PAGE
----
As the development was in progress, the city ended up with a lot of pedestrian traffic in Canal Park, and a lot of pedestrian traffic by the DECC, but no way for people to easily move between the two locations. For example, if a show let out at the DECC, people would naturally want to head over to the Canal Park area for dinner and to stroll along the boardwalk. But this was all but impossible due to the Minnesota Slip boat channel blocking access between the two sites. While the slip is only 150 feet wide, its 1,000 foot length makes for nearly a half-mile walk.
Filling in the slip was not an option. The slip is home to two retired ships and a maritime museum, plus it is used by the harbor tour boats. A bridge seemed like the best option, however, being an active boat slip presented a key design problem. The bridge would either need to be high enough to allow for ocean-going ships to pass under the deck, or the bridge would need to move out of the way. A movable bridge seemed like the only option.
A second issue in the bridge design is the key location that it would fill in an area rich with history, plus it would be within view of the landmark Aerial Lift Bridge. Not just any bridge would do, and certainly not some precast concrete abomination. The design that emerged was for a counter-weight balanced double drawbridge modeled on a very common bridge style found in the Netherlands. The bridge deck was broken into two sections, each of which pivot at the two ends of the bridge. A set of towers would support a pair of pivoting arms. One end of the arms had counter-weights, and the other ends of the arms were attached to suspension rods that would lift the bridge spans. This style of lift bridge has a very simple design that is functional yet easy to maintain. In addition, all the works are fully external, making for a very interesting structure. The intricate metal work and artistic features make the bridge look like it is left over from a century ago, yet it is of 1991 vintage.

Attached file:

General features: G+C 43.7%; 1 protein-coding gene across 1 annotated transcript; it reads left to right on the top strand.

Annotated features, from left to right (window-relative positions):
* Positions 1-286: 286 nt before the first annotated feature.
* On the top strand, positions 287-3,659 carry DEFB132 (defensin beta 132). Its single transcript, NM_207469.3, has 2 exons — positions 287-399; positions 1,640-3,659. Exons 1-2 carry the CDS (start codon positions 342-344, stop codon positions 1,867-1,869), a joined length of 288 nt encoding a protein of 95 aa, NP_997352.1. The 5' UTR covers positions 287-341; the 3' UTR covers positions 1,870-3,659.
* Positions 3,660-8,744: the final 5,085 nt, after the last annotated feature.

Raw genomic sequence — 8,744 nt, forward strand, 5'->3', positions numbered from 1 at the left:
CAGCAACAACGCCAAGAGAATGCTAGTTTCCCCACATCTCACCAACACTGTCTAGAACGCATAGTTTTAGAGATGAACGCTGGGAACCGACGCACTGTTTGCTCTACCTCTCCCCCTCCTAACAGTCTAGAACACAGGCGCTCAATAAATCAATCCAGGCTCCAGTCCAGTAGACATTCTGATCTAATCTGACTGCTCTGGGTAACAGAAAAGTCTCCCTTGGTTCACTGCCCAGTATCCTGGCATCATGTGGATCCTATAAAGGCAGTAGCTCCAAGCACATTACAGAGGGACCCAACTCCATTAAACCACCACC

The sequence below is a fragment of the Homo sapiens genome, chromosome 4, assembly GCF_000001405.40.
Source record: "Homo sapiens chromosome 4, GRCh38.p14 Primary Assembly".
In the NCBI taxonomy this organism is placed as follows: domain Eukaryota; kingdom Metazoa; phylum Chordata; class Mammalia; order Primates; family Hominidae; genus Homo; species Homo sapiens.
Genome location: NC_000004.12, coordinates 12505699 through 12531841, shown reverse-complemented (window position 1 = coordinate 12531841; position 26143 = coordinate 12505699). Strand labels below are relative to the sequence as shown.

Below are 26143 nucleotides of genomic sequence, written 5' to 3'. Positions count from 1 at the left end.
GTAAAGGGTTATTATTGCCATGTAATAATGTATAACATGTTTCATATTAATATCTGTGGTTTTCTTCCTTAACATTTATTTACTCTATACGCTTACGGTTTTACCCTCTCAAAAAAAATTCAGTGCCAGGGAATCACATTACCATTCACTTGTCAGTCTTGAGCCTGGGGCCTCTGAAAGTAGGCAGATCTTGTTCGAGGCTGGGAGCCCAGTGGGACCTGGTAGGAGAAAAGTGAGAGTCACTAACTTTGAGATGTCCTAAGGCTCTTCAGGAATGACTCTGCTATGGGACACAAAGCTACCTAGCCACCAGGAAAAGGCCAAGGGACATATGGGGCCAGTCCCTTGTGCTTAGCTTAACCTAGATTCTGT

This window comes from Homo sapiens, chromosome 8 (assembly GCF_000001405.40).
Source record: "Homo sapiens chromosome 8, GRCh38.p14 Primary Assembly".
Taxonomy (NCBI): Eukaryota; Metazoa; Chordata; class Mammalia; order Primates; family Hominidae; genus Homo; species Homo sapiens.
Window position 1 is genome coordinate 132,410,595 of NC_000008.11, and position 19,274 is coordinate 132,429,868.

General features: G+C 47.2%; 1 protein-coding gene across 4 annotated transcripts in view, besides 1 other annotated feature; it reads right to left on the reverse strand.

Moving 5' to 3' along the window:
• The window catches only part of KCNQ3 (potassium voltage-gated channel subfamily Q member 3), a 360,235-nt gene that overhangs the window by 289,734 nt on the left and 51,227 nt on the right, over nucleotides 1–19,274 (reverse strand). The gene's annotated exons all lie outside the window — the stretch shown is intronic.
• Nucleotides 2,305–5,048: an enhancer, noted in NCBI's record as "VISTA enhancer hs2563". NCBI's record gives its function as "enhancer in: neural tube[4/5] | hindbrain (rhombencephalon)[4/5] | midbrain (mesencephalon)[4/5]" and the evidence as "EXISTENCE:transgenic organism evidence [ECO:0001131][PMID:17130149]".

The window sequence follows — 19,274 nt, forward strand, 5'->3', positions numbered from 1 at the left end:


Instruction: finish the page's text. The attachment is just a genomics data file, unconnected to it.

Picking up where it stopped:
The Minnesota Slip Drawbridge has proven to be very successful. It has become a landmark in its own right. The bridge is heavily used by foot and bicycle traffic, and it has contributed to the economic success of both the DECC facility and the Canal Park development.
The photo above is looking northwest towards the Minnesota Slip Drawbridge from a parking lot on the east side of the slip. The photo below is looking east across the bridge deck towards Canal Park.